Not only is the GPI ineffective in achieving its goals, it contradicts current U.S. policy, which is to focus less on eradication. Eliminating the program would allow the U.S. to re-allocate the money to more effective alternative livelihood assistance programs.
The U.S. has heavily invested in infrastructure and road development in Afghanistan since 2002, but a recent report by the Special Inspector General for Afghanistan Reconstruction (SIGAR) criticizes U.S. efforts to improve Afghan infrastructure and argues that several projects are behind schedule and will not be completed by the 2014 deadline for withdrawing U.S. combat troops.
According to the SIGAR report, the U.S. has spent approximately $1.02 billion on the AIF since fiscal year 2002. The AIF is operated by the State and Defense Departments, and implements water, power, and transportation projects. In 2013 alone, $325 million has been allocated to the AIF. The SIGAR report argues that the AIF operated six to 15 months behind schedule, had misdirected Commander’s Emergency Response Program (CERP) funds, and has mismanaged contracts and plans for completion. SIGAR recommends that a clearer and more comprehensive vision for infrastructure development in Afghanistan be created to clarify cooperation between State, Defense, and USAID.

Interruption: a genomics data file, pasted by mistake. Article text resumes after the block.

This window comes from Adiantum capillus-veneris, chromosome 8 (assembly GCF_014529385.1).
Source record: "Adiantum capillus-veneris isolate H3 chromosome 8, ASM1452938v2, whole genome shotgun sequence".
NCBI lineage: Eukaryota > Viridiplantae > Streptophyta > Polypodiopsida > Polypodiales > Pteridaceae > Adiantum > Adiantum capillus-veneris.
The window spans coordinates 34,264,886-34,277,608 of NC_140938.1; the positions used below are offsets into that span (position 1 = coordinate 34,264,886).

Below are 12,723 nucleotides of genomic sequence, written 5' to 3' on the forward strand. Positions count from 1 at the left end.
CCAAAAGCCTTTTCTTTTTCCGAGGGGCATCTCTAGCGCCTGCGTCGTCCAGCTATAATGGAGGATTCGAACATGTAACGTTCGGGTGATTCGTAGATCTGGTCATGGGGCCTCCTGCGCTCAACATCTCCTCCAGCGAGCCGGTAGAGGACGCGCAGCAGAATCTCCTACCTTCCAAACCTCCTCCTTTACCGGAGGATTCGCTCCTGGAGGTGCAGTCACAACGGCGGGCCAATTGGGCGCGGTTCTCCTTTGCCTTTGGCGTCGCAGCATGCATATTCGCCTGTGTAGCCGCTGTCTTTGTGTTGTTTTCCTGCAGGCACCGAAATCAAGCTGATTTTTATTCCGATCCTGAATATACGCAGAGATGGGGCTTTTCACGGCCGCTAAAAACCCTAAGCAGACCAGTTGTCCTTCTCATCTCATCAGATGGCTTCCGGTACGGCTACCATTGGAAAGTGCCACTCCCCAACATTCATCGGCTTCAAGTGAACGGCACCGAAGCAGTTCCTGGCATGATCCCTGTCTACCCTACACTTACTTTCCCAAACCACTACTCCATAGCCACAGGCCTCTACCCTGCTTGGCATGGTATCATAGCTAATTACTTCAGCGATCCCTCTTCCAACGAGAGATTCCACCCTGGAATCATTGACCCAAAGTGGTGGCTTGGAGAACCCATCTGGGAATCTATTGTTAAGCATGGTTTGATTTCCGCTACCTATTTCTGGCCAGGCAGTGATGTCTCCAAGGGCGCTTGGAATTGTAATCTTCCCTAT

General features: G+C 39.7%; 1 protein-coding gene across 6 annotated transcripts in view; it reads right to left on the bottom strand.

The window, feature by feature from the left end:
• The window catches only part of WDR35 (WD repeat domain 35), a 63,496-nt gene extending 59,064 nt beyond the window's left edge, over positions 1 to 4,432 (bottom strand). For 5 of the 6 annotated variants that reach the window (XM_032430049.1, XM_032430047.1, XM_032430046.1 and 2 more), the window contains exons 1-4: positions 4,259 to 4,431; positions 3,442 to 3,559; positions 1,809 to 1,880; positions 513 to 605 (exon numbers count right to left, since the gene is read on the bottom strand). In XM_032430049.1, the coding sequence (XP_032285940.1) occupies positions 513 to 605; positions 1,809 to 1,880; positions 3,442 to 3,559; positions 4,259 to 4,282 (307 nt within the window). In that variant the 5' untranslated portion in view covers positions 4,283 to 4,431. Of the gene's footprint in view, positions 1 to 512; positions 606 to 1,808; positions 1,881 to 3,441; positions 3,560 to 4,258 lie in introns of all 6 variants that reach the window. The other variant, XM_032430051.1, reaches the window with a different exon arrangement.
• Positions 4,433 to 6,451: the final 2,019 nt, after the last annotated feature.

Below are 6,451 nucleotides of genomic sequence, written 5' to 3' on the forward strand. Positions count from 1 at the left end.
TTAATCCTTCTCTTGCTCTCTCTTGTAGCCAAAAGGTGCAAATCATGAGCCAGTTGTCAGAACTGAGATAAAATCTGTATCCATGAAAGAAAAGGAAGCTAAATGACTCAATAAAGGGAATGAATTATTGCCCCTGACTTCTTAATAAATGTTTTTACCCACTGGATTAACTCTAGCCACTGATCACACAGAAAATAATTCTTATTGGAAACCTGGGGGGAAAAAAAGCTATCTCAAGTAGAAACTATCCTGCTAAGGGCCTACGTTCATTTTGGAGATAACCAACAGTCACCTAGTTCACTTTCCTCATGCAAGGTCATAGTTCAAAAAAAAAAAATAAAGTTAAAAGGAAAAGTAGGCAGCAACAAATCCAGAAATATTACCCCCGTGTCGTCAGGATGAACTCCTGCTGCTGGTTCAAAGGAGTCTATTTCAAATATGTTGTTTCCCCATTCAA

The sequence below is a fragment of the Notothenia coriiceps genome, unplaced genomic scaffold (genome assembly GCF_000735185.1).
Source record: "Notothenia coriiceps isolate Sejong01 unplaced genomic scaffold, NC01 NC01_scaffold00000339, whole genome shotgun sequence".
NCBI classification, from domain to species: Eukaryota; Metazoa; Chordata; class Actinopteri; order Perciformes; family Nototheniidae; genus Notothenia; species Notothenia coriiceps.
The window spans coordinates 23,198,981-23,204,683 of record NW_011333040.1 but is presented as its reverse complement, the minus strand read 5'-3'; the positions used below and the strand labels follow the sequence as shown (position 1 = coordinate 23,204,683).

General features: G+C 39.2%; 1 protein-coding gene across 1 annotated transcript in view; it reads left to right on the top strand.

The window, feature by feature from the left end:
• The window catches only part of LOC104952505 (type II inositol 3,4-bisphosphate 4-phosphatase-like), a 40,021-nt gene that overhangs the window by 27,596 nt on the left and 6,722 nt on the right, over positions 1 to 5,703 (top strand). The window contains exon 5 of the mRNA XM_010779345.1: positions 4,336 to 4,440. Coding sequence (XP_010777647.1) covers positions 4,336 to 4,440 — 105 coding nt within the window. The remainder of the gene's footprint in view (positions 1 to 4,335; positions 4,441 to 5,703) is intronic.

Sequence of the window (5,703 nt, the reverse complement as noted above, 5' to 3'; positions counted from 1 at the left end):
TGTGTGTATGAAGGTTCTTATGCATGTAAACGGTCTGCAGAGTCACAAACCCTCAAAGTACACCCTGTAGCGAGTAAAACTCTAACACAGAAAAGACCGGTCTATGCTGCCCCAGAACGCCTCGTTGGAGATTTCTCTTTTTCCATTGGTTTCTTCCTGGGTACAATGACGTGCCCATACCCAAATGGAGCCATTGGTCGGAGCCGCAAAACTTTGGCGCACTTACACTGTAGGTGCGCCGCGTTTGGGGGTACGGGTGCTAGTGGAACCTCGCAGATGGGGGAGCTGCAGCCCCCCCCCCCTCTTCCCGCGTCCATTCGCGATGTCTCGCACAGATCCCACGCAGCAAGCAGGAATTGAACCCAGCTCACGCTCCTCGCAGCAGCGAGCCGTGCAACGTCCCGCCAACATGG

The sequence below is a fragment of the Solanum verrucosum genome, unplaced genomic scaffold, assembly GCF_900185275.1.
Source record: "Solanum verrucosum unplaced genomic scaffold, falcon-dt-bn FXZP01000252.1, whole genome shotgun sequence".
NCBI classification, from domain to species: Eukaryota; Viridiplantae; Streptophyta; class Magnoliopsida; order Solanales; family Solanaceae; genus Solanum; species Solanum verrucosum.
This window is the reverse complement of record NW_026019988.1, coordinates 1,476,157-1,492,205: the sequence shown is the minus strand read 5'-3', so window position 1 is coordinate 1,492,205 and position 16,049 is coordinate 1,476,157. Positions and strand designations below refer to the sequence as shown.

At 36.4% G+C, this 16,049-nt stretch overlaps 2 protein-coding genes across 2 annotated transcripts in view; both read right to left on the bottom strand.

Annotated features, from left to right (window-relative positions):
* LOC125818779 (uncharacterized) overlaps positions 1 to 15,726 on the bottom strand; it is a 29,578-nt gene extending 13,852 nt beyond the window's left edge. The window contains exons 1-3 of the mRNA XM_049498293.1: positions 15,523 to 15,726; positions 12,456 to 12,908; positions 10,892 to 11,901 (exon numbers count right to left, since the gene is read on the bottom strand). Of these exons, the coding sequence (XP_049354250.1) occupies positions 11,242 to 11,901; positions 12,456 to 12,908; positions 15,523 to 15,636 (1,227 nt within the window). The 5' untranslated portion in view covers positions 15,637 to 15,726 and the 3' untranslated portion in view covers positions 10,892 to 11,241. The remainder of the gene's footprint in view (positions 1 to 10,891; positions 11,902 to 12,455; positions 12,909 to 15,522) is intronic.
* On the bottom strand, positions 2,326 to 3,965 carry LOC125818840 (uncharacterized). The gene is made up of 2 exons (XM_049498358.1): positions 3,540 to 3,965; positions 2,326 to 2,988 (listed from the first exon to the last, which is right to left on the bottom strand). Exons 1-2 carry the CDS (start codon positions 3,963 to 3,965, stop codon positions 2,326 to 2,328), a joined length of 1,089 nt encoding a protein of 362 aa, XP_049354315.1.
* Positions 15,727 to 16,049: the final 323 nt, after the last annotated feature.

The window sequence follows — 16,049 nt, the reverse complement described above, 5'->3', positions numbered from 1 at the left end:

The U.S. House of Representatives voted to slash funding for the AIF when it passed its version of the National Defense Authorization Act (NDAA) in late July, with Members arguing that the funds would be better used for reducing the U.S. deficit. Without AIF’s continuation, however, an estimated 400,000 Afghans will be without power and the economic viability of certain provinces in Afghanistan will be in question. Rather than significantly cutting funding for AIF and halting projects, State, Defense, and USAID should revise time lines for projects to reflect realities on the ground and develop a strategy that helps ensure Afghan commitment to the projects once U.S. combat forces depart. Seeking to complete all projects by a hard and fast 2014 deadline makes little sense.